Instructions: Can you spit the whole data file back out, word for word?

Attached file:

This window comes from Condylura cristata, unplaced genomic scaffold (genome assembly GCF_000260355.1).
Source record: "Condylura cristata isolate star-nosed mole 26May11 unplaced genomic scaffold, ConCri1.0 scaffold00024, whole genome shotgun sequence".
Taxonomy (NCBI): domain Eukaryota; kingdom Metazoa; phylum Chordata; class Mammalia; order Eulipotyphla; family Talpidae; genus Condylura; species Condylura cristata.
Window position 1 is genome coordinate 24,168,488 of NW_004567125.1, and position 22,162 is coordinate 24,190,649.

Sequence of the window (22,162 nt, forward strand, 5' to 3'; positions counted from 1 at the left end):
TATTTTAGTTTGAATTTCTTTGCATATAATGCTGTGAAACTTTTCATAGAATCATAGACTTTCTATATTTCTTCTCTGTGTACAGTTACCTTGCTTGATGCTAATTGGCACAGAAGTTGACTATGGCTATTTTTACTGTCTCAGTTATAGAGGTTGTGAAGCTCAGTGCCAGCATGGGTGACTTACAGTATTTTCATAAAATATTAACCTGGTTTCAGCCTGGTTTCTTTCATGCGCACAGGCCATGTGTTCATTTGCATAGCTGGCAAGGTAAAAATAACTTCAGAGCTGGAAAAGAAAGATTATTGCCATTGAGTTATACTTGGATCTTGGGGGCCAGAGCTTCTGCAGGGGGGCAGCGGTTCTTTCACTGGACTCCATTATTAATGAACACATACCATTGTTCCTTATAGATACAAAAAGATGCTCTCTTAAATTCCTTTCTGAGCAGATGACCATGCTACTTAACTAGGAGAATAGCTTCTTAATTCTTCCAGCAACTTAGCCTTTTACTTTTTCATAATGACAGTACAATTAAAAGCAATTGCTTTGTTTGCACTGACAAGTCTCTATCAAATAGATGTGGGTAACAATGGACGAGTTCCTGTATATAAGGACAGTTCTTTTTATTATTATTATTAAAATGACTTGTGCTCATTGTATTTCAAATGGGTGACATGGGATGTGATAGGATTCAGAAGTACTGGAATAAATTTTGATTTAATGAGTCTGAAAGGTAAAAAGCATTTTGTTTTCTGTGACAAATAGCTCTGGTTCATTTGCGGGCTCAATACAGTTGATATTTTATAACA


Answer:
This window comes from Condylura cristata, unplaced genomic scaffold (genome assembly GCF_000260355.1).
Source record: "Condylura cristata isolate star-nosed mole 26May11 unplaced genomic scaffold, ConCri1.0 scaffold00024, whole genome shotgun sequence".
Taxonomy (NCBI): domain Eukaryota; kingdom Metazoa; phylum Chordata; class Mammalia; order Eulipotyphla; family Talpidae; genus Condylura; species Condylura cristata.
Window position 1 is genome coordinate 24,168,488 of NW_004567125.1, and position 22,162 is coordinate 24,190,649.

Sequence of the window (22,162 nt, forward strand, 5' to 3'; positions counted from 1 at the left end):
TATTTTAGTTTGAATTTCTTTGCATATAATGCTGTGAAACTTTTCATAGAATCATAGACTTTCTATATTTCTTCTCTGTGTACAGTTACCTTGCTTGATGCTAATTGGCACAGAAGTTGACTATGGCTATTTTTACTGTCTCAGTTATAGAGGTTGTGAAGCTCAGTGCCAGCATGGGTGACTTACAGTATTTTCATAAAATATTAACCTGGTTTCAGCCTGGTTTCTTTCATGCGCACAGGCCATGTGTTCATTTGCATAGCTGGCAAGGTAAAAATAACTTCAGAGCTGGAAAAGAAAGATTATTGCCATTGAGTTATACTTGGATCTTGGGGGCCAGAGCTTCTGCAGGGGGGCAGCGGTTCTTTCACTGGACTCCATTATTAATGAACACATACCATTGTTCCTTATAGATACAAAAAGATGCTCTCTTAAATTCCTTTCTGAGCAGATGACCATGCTACTTAACTAGGAGAATAGCTTCTTAATTCTTCCAGCAACTTAGCCTTTTACTTTTTCATAATGACAGTACAATTAAAAGCAATTGCTTTGTTTGCACTGACAAGTCTCTATCAAATAGATGTGGGTAACAATGGACGAGTTCCTGTATATAAGGACAGTTCTTTTTATTATTATTATTAAAATGACTTGTGCTCATTGTATTTCAAATGGGTGACATGGGATGTGATAGGATTCAGAAGTACTGGAATAAATTTTGATTTAATGAGTCTGAAAGGTAAAAAGCATTTTGTTTTCTGTGACAAATAGCTCTGGTTCATTTGCGGGCTCAATACAGTTGATATTTTATAACA